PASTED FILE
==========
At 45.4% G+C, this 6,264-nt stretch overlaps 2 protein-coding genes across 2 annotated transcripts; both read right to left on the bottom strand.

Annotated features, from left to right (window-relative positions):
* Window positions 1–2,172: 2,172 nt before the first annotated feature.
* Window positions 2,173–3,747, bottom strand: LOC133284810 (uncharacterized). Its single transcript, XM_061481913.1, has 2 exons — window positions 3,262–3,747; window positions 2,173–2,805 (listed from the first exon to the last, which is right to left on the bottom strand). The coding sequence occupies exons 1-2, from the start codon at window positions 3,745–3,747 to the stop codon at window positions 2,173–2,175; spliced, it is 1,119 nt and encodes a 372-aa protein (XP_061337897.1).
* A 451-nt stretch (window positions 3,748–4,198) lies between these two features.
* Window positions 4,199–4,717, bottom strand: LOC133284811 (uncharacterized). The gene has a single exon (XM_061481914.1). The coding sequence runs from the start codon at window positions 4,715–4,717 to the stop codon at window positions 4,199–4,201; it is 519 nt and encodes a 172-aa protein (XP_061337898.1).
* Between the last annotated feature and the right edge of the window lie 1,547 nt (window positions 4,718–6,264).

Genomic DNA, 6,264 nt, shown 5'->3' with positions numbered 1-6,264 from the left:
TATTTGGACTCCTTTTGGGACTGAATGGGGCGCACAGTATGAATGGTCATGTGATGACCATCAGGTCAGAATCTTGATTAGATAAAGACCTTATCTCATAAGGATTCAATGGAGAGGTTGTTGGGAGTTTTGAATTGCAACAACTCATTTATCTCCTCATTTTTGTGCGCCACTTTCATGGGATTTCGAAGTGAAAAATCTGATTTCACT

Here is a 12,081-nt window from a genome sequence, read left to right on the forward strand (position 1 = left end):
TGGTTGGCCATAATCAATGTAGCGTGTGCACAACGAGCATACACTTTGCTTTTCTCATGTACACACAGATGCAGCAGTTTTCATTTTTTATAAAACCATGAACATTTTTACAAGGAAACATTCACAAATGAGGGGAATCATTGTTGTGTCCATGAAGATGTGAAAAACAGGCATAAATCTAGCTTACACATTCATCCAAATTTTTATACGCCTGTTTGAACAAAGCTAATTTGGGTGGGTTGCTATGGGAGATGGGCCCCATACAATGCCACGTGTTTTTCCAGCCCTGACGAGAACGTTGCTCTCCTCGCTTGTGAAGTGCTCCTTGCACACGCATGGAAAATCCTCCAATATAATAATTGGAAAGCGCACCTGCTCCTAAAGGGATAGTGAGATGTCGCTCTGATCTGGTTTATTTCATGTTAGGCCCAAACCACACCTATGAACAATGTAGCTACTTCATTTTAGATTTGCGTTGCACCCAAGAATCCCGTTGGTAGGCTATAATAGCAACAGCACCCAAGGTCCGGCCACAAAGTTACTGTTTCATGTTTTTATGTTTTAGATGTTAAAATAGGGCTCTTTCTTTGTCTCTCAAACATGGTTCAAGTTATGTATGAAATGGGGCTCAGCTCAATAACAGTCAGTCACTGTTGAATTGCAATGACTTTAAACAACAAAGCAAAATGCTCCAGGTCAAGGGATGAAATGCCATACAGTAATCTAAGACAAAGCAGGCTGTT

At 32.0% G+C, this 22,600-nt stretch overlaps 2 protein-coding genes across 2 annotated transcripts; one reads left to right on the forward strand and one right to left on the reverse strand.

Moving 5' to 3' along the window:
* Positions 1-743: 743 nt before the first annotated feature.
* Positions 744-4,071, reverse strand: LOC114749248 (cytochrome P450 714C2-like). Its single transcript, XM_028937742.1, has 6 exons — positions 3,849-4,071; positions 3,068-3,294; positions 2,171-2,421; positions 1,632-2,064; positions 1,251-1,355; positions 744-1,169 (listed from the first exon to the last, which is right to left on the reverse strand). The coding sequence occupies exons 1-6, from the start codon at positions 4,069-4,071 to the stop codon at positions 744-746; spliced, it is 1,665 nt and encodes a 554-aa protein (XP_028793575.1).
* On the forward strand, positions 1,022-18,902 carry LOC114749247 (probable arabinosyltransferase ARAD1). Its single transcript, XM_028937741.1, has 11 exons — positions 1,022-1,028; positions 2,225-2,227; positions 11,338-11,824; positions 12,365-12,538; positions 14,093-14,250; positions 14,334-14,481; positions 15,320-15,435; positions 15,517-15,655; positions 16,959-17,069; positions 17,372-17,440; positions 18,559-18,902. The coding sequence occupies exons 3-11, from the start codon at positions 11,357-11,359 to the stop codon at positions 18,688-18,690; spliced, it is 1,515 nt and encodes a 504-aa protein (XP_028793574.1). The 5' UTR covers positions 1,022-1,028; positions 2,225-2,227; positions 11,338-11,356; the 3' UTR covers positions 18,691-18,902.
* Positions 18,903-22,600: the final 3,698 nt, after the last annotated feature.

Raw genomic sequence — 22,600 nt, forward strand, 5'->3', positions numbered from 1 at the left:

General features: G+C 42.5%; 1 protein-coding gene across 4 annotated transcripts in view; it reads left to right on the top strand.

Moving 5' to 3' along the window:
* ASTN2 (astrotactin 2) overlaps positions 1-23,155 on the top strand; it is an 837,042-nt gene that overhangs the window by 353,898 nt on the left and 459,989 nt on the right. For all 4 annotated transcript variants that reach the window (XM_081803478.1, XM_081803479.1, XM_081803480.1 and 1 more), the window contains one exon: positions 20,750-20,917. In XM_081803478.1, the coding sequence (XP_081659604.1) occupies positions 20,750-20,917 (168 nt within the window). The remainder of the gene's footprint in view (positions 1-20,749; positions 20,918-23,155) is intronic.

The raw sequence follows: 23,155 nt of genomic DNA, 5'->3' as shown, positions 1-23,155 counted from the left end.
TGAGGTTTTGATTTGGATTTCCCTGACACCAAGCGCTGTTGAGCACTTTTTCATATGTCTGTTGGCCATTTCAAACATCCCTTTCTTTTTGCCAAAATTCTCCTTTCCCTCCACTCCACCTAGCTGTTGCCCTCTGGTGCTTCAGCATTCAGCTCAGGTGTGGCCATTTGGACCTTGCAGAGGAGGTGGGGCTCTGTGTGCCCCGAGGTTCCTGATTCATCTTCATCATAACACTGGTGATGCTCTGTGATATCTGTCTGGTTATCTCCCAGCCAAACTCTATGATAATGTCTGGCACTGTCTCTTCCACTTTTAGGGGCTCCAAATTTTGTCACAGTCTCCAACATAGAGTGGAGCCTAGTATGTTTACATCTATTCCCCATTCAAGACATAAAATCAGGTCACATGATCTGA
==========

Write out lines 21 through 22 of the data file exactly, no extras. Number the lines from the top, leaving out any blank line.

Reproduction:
* ASTN2 (astrotactin 2) overlaps positions 1-23,155 on the top strand; it is an 837,042-nt gene that overhangs the window by 353,898 nt on the left and 459,989 nt on the right. For all 4 annotated transcript variants that reach the window (XM_081803478.1, XM_081803479.1, XM_081803480.1 and 1 more), the window contains one exon: positions 20,750-20,917. In XM_081803478.1, the coding sequence (XP_081659604.1) occupies positions 20,750-20,917 (168 nt within the window). The remainder of the gene's footprint in view (positions 1-20,749; positions 20,918-23,155) is intronic.

The raw sequence follows: 23,155 nt of genomic DNA, 5'->3' as shown, positions 1-23,155 counted from the left end.